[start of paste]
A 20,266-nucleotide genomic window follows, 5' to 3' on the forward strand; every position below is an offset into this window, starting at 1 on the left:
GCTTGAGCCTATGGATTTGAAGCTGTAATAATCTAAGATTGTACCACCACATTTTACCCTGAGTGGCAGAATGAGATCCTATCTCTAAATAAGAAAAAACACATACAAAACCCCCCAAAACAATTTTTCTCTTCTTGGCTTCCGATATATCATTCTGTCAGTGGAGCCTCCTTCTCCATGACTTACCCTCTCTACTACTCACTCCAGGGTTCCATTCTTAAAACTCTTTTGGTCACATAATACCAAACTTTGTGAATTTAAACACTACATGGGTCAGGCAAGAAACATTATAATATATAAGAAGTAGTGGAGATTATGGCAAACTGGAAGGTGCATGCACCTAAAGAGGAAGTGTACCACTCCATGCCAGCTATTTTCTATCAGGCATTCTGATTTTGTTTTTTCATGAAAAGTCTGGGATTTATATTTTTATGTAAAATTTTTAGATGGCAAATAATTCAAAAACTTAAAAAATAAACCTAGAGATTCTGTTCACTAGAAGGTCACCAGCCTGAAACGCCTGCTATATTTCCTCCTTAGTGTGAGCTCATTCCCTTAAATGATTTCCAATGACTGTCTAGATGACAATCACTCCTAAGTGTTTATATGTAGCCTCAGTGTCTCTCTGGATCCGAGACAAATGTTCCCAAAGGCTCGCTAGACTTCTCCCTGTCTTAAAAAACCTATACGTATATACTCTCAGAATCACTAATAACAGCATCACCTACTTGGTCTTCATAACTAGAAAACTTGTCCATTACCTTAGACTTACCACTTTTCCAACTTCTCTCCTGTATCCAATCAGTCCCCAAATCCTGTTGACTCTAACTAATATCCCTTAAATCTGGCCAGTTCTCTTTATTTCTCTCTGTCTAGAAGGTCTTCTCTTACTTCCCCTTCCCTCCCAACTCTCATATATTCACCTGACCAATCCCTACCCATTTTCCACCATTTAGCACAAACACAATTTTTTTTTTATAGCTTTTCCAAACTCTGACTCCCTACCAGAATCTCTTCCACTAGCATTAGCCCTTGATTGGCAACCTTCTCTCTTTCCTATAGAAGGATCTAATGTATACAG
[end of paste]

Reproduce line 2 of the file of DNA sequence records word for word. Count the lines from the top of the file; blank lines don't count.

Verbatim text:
GCTTGAGCCTATGGATTTGAAGCTGTAATAATCTAAGATTGTACCACCACATTTTACCCTGAGTGGCAGAATGAGATCCTATCTCTAAATAAGAAAAAACACATACAAAACCCCCCAAAACAATTTTTCTCTTCTTGGCTTCCGATATATCATTCTGTCAGTGGAGCCTCCTTCTCCATGACTTACCCTCTCTACTACTCACTCCAGGGTTCCATTCTTAAAACTCTTTTGGTCACATAATACCAAACTTTGTGAATTTAAACACTACATGGGTCAGGCAAGAAACATTATAATATATAAGAAGTAGTGGAGATTATGGCAAACTGGAAGGTGCATGCACCTAAAGAGGAAGTGTACCACTCCATGCCAGCTATTTTCTATCAGGCATTCTGATTTTGTTTTTTCATGAAAAGTCTGGGATTTATATTTTTATGTAAAATTTTTAGATGGCAAATAATTCAAAAACTTAAAAAATAAACCTAGAGATTCTGTTCACTAGAAGGTCACCAGCCTGAAACGCCTGCTATATTTCCTCCTTAGTGTGAGCTCATTCCCTTAAATGATTTCCAATGACTGTCTAGATGACAATCACTCCTAAGTGTTTATATGTAGCCTCAGTGTCTCTCTGGATCCGAGACAAATGTTCCCAAAGGCTCGCTAGACTTCTCCCTGTCTTAAAAAACCTATACGTATATACTCTCAGAATCACTAATAACAGCATCACCTACTTGGTCTTCATAACTAGAAAACTTGTCCATTACCTTAGACTTACCACTTTTCCAACTTCTCTCCTGTATCCAATCAGTCCCCAAATCCTGTTGACTCTAACTAATATCCCTTAAATCTGGCCAGTTCTCTTTATTTCTCTCTGTCTAGAAGGTCTTCTCTTACTTCCCCTTCCCTCCCAACTCTCATATATTCACCTGACCAATCCCTACCCATTTTCCACCATTTAGCACAAACACAATTTTTTTTTTATAGCTTTTCCAAACTCTGACTCCCTACCAGAATCTCTTCCACTAGCATTAGCCCTTGATTGGCAACCTTCTCTCTTTCCTATAGAAGGATCTAATGTATACAG